How Elites Abandoned the Masses
Elites stopped preaching what they practice and instead celebrated the opposite
Inspired by reading Coming Apart, in this piece we’ll discuss a non-obvious way elites have abandoned their responsibility to the masses: they have stopped celebrating the habits and structures that they abide by in order to be successful, and have indirectly encouraged the opposite.
Who are the new elites?
In The Hypocrisy of The Elites, we discussed the key difference between old and new elites: that our new elites are in denial that they’re elite. Our present aristocratic oligarchs think aristocracy is evil and that they personally are fighting for the little people.
Pareto called this the aristocracy of lions vs. the aristocracy of foxes. Lions are proud, forceful aristocrats who explicitly own their position as leaders. Foxes, however, are humble servants who will forever deny that they’re in charge. While lions want to run the world, foxes want to save the world.
Because our new elites are foxes and not lions, they no longer feel comfortable celebrating productive habits for the rest of society.
Our old elites used to share a sense of common responsibility and noblesse oblige — not just to give back, but to expect the masses to act in a way that would let them rise up as well. Old elites knew that on average they had more productive habits than the masses (e.g. marital fidelity, two-parent households, steady employment, etc), and so it was thus their job to provide the masses an example to aspire to.
But our new elites are less likely to admit they’re more productive; if anything, they deny it. While this humility seems generous on the surface — it’s nicer to imply that elites are successful solely because of privilege and not also because they’re more productive — this also denies the elites of any responsibility to the masses.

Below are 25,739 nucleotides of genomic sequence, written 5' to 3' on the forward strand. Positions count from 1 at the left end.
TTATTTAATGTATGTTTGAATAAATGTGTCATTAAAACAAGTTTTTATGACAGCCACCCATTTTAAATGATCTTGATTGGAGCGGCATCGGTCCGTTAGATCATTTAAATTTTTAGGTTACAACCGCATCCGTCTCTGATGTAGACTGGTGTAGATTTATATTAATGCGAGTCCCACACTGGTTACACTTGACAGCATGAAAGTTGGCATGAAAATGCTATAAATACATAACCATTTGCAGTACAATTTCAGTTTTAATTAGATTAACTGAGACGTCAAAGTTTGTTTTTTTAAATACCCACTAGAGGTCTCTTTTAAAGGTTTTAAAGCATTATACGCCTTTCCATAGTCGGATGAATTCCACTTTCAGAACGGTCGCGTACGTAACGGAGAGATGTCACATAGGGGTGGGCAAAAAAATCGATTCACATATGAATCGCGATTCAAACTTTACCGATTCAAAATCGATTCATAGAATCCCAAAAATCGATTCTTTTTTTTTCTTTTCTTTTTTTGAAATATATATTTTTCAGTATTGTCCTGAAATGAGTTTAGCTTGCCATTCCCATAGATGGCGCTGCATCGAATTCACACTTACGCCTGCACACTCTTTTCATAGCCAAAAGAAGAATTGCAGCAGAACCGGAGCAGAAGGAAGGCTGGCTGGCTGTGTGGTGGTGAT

To be sure, new elites do recognize their privilege, but this only necessitates that they give resources, not that they also need to transmit the right habits. So they try to provide a safety net which is great, but they don’t bestow the behaviors that would help the masses best utilize that safety net after they get it. Give a man fish, sure, but also teach him how to fish, etc.
The soft bigotry of low expectations
It’s interesting to note that this shift in how elites treat the masses has also coincided with a great divergence between elite and non-elite outcomes — both economically and also in other measures of quality of life. The lower class has become increasingly worse off, as seen through the disappearance of family, vocation, community, and faith.
Consider marriage. In 1960, 95% of working class children were born in two parent households. In 2005, it had dropped to 30%. Meanwhile, 85% of wealthy children were born in two parent households.
Now consider the labor force. In 1960s, everyone worked. By ~2010, 1 in 7 males was now looking for work — and they were nearly all of low class. Meanwhile the wealthy of course have jobs.
Part of this can be explained by the failure of elites to hold high expectations for the masses anymore. When you stop expecting people to have jobs, be religious, and get married — shocker — they stop doing those things.
Instead of imposing high moral expectations on the masses, our new elites instead focused on explaining their problems away. We don’t want to assign responsibility to victims, so we began instead to blame the system. George Bush once called this reducing of agency “the soft bigotry of low expectations”.
Think about groups of people you hold high expectations of — like the marines, for example. They are told to adapt and overcome. They aren’t told that no one expects them to succeed and that it’s all society’s fault. While it may have good intentions, the people you pity are not the people you respect. Loving someone is not shielding them from obstacles or responsibility. After all, shielding people from responsibility shields them from the ability-to-respond — robbing them of their agency and placing their fate in the hands of others.